With increasing regulation and the push for clean energy, the operation of power plants is becoming increasingly complex. This complexity combined with the need to optimize performance at base load and off-design condition means that predicting power plant performance with computational modeling is more important than ever. However, traditional modeling approaches such as physics-based models do not capture the true performance of power plant critical components. The complexity of factors such as coupling, noise, and off-design operating conditions makes the performance prediction of critical components such as turbomachinery difficult to model. In a complex system, such as a gas turbine power plant, this creates significant disparities between models and actual system performance that limits the detection of abnormal operations.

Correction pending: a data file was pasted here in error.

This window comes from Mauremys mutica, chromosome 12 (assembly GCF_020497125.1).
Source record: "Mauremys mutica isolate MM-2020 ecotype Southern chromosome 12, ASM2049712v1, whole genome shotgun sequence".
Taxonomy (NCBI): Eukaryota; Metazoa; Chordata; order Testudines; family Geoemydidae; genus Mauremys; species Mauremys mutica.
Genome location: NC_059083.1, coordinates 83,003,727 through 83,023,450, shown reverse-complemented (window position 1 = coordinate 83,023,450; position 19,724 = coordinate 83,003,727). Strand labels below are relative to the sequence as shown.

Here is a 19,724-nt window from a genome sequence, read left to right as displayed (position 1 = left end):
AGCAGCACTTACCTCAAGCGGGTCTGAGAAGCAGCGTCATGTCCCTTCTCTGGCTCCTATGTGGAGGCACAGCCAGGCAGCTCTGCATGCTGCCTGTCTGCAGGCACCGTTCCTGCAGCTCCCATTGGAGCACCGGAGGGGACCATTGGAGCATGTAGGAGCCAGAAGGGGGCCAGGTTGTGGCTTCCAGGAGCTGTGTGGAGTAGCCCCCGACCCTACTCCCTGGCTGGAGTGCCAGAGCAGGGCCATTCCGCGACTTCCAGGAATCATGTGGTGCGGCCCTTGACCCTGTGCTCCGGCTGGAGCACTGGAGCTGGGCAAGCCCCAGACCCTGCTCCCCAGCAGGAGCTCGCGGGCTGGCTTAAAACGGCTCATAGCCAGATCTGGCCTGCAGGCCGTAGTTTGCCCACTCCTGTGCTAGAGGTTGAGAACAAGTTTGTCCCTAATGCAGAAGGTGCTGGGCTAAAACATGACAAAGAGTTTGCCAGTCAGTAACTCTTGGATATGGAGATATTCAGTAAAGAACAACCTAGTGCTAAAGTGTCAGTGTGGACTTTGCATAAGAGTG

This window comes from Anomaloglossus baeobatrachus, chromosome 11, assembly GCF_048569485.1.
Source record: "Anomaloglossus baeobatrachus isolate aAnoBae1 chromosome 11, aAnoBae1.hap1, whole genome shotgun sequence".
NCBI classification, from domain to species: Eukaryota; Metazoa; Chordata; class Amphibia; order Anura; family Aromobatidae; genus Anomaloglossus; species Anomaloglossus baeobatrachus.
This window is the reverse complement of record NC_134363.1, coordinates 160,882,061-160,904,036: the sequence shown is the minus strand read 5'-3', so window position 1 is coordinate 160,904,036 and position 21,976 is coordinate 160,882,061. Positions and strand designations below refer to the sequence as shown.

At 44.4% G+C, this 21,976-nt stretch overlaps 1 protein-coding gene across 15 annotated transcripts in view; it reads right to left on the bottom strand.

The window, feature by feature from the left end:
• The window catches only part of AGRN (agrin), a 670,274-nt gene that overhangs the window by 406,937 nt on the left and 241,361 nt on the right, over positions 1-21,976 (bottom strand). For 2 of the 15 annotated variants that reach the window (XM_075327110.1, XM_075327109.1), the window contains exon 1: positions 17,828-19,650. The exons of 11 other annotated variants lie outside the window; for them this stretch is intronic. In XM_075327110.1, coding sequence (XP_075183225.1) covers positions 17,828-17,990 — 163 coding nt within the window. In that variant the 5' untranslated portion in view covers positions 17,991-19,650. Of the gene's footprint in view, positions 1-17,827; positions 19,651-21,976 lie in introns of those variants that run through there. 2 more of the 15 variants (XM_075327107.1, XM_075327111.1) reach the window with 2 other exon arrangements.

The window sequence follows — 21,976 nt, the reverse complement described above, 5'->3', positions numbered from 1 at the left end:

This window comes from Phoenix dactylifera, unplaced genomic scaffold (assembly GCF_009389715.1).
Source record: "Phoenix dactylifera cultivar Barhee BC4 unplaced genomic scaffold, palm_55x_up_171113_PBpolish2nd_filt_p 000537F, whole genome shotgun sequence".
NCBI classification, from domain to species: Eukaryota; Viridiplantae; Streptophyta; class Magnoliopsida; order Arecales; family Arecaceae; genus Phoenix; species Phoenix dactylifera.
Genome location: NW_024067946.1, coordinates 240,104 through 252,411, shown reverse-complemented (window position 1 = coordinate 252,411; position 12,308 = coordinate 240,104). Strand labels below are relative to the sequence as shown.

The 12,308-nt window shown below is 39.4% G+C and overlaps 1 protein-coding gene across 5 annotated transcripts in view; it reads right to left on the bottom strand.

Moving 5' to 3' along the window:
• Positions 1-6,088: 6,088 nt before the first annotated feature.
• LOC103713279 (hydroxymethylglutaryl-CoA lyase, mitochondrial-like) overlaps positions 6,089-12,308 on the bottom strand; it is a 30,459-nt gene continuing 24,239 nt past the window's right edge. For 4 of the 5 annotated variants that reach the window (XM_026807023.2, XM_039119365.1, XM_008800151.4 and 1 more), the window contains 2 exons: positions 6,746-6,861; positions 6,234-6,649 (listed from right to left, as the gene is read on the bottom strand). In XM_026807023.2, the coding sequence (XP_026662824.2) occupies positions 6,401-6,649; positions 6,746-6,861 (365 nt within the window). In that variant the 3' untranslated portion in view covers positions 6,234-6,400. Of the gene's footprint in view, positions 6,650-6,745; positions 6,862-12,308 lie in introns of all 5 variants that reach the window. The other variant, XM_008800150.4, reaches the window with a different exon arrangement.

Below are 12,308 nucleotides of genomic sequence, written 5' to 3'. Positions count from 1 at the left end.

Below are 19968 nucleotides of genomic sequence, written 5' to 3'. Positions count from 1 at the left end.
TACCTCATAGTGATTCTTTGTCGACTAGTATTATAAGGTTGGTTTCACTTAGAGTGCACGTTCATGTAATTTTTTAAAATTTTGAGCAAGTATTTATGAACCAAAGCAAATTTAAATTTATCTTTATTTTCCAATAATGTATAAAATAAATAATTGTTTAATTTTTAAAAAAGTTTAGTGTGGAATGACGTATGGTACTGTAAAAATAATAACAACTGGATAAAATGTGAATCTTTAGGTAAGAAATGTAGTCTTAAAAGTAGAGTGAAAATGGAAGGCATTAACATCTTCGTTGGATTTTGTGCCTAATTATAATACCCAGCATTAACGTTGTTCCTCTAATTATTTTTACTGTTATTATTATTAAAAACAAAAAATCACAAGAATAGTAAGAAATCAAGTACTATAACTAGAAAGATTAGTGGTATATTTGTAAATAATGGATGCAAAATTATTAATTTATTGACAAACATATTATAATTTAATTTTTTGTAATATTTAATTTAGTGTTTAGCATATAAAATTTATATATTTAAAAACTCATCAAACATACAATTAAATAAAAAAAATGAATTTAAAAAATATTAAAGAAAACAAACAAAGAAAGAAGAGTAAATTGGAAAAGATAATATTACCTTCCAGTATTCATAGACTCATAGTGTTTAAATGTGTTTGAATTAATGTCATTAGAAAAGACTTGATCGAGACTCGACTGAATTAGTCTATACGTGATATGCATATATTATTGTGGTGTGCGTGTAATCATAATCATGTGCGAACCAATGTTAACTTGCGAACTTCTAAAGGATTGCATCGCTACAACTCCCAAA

This study compares machine learning tools to predict gas turbine performance over traditional physics-based models. A long short-term memory (LSTM) model, a form of a recurrent neural network, was trained using operational datasets from a 100 kW recuperated gas turbine power system designed for hybrid configuration. The LSTM turbine model was trained to predict shaft speed, outlet pressure, and outlet temperature. The performance of both the machine learning model and a physics-based model were compared against experimental data of the gas turbine system. Results show that the machine learning model has significant advantages in prediction accuracy and precision compared to a traditional physics-based model when fed facility data as an input. This advantage of predicting performance by machine learning models can be used to detect abnormal operations.